3i sambas out of Brazil market in concerns over economic growth

 
Michael Bow
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THE UK’S oldest private equity group has quit Brazil due to the Latin American country’s deteriorating economic promise.

3i Group, formed in 1945, said it will stop investing in the country and cease raising a Brazilian-focused fund due to slowing economic growth. Its Sao Paulo office, which contains eight staff, is also set to close.

Once the darling of the investment community, Brazil has been given the cold shoulder recently due to downgrades on GDP growth estimates from 3.8 per cent to 1.9 per cent for this year.

3i currently has two investments in the country, sunglasses maker Oticas Carol and cable TV provider Blue Interactive – worth £34m or one per cent of the firm’s assets.

Overall, 3i said it was buying more companies than at the same point last year, spending £247m in the three months ending December compared to £4m last year.

3i said it did not expect to do any more deals over this quarter which ends in March.

Boss Simon Borrows said: “This was a very important quarter for 3i. We returned to a good level of investment activity, completing four major investments in our private equity business.”

HOBBS COSTS PRIVATE EQUITY OWNER £14M

3i denied reports yesterday that it is looking to sell Hobbs after taking a huge write-down in the value of its investment in the fashion group, blaming poor sales over Christmas.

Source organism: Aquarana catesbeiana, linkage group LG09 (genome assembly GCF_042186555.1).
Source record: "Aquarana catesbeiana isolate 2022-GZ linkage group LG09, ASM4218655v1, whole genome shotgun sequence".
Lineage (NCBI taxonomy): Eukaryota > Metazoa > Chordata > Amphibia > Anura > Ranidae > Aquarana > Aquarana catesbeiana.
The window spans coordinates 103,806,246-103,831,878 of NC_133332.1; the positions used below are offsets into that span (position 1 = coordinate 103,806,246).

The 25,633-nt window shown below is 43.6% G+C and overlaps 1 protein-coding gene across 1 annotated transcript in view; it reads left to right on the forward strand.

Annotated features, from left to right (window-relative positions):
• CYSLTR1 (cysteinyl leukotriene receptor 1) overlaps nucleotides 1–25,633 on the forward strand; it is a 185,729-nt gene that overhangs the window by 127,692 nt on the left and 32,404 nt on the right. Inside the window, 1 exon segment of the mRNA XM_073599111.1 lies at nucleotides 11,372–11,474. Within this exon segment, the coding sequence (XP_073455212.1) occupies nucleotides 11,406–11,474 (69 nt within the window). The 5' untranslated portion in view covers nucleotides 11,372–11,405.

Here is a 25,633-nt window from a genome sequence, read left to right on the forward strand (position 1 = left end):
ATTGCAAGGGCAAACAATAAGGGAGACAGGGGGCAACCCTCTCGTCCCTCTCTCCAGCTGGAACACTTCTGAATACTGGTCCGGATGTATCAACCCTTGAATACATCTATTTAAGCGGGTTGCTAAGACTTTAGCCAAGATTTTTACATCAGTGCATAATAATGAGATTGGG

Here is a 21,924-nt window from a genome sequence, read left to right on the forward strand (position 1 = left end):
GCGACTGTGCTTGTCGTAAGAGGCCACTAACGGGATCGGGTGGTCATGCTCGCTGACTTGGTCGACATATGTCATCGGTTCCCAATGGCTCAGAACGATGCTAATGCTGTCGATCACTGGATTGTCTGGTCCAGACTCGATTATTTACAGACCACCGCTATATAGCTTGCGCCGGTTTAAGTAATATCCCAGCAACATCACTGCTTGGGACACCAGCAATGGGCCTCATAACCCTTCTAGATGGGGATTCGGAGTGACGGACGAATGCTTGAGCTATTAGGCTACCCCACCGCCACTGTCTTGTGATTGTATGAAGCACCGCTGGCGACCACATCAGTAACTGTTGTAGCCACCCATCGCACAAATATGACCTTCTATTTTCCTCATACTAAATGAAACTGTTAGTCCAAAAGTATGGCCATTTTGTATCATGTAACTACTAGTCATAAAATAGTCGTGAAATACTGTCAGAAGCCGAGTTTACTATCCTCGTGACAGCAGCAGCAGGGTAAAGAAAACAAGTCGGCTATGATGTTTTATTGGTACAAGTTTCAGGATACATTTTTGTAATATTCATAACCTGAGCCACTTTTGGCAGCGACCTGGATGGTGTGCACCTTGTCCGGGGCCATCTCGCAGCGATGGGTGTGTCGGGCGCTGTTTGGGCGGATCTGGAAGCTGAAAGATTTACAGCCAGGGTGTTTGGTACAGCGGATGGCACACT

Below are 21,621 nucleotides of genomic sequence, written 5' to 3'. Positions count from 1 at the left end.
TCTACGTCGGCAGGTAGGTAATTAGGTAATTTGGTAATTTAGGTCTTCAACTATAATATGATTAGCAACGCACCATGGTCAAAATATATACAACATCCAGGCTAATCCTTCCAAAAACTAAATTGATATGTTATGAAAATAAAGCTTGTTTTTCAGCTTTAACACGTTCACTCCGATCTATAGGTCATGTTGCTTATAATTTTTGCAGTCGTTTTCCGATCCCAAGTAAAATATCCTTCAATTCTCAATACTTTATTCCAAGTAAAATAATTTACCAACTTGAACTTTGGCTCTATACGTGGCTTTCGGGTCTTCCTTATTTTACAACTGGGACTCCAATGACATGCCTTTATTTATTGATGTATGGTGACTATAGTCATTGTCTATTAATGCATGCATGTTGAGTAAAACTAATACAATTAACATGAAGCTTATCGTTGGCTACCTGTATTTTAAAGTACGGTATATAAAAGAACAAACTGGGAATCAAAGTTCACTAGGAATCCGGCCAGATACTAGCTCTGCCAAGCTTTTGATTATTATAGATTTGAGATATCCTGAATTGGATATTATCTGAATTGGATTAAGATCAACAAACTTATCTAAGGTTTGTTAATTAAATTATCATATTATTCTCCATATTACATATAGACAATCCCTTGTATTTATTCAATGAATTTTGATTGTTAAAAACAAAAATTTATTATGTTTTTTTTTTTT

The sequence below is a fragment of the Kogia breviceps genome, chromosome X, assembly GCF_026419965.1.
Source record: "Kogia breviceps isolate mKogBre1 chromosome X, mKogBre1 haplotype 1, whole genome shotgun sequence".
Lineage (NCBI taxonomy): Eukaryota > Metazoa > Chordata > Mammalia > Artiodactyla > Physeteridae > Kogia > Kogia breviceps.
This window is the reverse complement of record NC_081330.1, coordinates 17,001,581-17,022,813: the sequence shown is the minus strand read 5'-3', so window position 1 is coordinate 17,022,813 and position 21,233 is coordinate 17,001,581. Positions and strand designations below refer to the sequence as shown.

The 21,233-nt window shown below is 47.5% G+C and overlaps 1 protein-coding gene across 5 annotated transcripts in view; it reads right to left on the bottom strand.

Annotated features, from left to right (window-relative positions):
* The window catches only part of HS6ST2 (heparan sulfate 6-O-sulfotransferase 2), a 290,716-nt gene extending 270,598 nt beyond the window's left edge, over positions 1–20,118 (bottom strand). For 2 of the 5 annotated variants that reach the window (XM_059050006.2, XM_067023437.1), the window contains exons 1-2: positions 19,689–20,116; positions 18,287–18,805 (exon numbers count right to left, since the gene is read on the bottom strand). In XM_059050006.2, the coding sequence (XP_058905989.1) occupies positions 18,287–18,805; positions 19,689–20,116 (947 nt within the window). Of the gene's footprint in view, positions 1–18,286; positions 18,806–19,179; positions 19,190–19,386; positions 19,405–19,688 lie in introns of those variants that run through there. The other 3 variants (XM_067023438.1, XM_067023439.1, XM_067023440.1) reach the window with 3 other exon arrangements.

The company bought into Hobbs in 2004 from Barclays Private Equity for £111m, yet has seen the value fall. It was forced to write down the value by a further £14m yesterday “due to trading weakness in the last quarter of 2013”.

That means 3i’s 47 per cent stake in Hobbs is now worth around £21m, down 40 per cent from the £35m valuation given at the time of its half-year results in September.

A spokesperson for 3i said: “We are not intending to sell it at the moment at all. We have no time pressures to sell it and we will continue to work with management to grow the company.”

The upmarket fashion retailer, founded 30 years ago, has been investing in revamping its UK stores and has also stepped up its expansion overseas, with shops planned for China and Hong Kong.

It has not provided a Christmas trading update but the statement from 3i suggests Hobbs has, like many of its peers, been a victim of the aggressive and early discounting seen on the high street in the run-up to Christmas.

Hobbs last reported an 11.1 per cent increase in sales to £125.1m in the year to 27 January 2013, and earnings of £15.2m.

Earlier this month the group announced that it has appointed former New Look chairman and chief executive Phil Wrigley as chairman, replacing Iain MacRitchie.